Applying for the NDIS is not the easiest process, but persevering is worth it! If you have a permanent disability, the NDIS can offer very generous support enabling you to improve your daily independence and achieve your life goals!

1. Be in the right frame of mind

During the NDIS application process, you will need to describe in detail all of the impact your disability has on your life. This can be really daunting and confronting, so you need to make sure that you are in the right frame of mind to start thinking about and describing all of the ways in which your disability limits you, or has a negative impact on your ability to do certain things.

You’ve probably spent a lot of your life thinking positively about all of the things that you can do despite your disability and it can be quite a shock to switch that around and confront all of the things that your disability does not allow you to do.

Our featured guest, Todd Winther, spoke with us about the importance of being in the right frame of mind.

2. Learn the process & do some research

Before you begin, learn about all of the steps you’ll need to take, from eligibility requirements, through to providing supporting evidence for your disability. The NDIS has lists of disability types that are very likely to be approved for funding as well as those that may be approved for funding, but will require a functional capacity assessment and some more supporting evidence to demonstrate the permanence or the impact of disability on daily living. Understanding which of these lists your disability falls within will help you to prepare well and gather the right information and evidence.

List A – Conditions which are likely to meet the disability requirements

List B – Permanent conditions for which functional capacity are variable and further assessment of functional capacity is generally required

It’s also a good idea to learn about how to reapply or to appeal a decision.

3. Gather your team

Because the NDIS application process can be confronting and overwhelming for many people, it helps to have a number of people involved who can help you. This might be friends or family members to provide emotional support, or various medical professionals who can provide reports, results and written statements.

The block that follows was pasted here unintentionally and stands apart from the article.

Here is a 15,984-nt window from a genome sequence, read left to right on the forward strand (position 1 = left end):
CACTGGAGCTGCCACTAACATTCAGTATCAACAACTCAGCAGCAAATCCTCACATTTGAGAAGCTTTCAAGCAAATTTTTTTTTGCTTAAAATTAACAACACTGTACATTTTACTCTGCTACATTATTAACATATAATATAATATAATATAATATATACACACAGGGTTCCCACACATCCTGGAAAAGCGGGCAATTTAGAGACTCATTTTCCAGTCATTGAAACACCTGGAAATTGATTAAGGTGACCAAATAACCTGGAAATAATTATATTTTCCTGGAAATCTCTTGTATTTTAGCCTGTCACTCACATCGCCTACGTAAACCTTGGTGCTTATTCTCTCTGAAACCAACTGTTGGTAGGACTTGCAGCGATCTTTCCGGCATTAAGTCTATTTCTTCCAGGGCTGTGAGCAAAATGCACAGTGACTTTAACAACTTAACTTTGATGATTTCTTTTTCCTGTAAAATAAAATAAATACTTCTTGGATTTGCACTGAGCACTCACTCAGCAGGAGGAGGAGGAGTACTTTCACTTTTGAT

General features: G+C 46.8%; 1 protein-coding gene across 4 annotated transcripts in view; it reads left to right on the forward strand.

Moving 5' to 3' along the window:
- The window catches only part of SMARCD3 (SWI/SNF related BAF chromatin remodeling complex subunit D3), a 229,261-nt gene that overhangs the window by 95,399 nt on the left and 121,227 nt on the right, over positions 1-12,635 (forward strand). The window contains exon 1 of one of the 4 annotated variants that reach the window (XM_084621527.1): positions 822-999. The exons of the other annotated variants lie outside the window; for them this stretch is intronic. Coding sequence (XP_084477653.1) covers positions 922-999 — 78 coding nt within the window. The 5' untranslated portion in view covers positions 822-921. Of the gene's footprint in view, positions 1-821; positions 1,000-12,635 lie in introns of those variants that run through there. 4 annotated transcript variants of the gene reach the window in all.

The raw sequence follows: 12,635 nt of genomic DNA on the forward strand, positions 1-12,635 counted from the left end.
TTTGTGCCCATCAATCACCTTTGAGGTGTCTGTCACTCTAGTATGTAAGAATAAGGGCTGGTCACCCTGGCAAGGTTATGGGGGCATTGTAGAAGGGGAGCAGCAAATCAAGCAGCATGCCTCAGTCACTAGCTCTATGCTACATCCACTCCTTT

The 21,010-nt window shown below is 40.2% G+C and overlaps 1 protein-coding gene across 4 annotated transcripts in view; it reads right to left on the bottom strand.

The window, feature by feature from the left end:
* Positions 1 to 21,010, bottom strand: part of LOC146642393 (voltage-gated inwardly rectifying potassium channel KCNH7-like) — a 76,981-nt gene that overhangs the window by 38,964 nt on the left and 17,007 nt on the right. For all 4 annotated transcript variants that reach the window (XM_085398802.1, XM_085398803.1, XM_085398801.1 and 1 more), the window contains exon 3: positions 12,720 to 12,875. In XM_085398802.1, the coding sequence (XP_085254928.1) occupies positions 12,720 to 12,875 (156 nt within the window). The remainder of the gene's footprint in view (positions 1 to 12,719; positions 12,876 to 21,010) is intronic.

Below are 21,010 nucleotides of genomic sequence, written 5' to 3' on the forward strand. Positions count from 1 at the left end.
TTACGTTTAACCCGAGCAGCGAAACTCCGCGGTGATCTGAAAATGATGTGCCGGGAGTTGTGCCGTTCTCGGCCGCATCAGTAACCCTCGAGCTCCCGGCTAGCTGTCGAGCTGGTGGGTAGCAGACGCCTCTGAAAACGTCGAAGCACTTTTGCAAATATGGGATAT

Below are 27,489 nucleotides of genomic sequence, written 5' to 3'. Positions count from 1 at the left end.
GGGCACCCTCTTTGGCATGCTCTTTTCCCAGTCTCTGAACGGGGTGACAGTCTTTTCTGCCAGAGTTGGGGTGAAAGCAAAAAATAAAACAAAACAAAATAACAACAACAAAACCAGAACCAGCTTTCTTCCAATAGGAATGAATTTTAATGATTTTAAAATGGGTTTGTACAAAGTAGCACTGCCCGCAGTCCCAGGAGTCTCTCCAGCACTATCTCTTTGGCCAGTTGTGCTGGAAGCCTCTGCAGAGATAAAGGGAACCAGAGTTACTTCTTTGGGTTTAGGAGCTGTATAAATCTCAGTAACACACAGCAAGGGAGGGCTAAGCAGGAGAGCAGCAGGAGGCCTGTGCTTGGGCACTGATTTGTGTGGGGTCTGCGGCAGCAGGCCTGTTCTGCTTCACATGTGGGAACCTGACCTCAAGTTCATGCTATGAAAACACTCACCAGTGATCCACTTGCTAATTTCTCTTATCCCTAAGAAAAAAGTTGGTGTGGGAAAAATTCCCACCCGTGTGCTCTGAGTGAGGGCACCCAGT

If you know of somebody else who has already applied for the NDIS, they could be a good resource for tips and advice on what you can expect throughout the process.

Once you’ve completed your application, having someone to look over it and offer constructive feedback is a great idea! Try and find someone in your network who is a good writer or editor, or who has experience in applying for the NDIS or a similar process. Their feedback could really help you to polish your application and set you up for success. 

4. Find your Local Area Coordinator

A Local Area Coordinator (LAC) is someone whose role is to help people access, navigate and understand the NDIS. Many people will only seek out a Local Area Coordinator once they’ve already applied and been approved for the NDIS, but one of their focuses is actually to help people access it in the first place.

This means that your Local Area Coordinator can help you to apply for the NDIS! They are a great starting point and can ensure that you know exactly what you’ll need in order to complete your Access Request (application). 

Find your nearest LAC.

5. If you don’t succeed, try again

Once you’ve submitted your Access Request, you’ll need to wait for the NDIA to make a decision about whether you are eligible and qualify for NDIS funding or not.

It is not uncommon for your first application to be unsuccessful. Don’t give up! Often, it just means that you’ll need to gather further evidence of your disability to support your application. 

If you didn’t seek out a Local Area Coordinator during your first application, it’s a good idea to do so if your NDIS Access Request has been denied. A LAC will be able to give you more information on why you weren’t successful and advice on how you can improve your application if they think that you are eligible.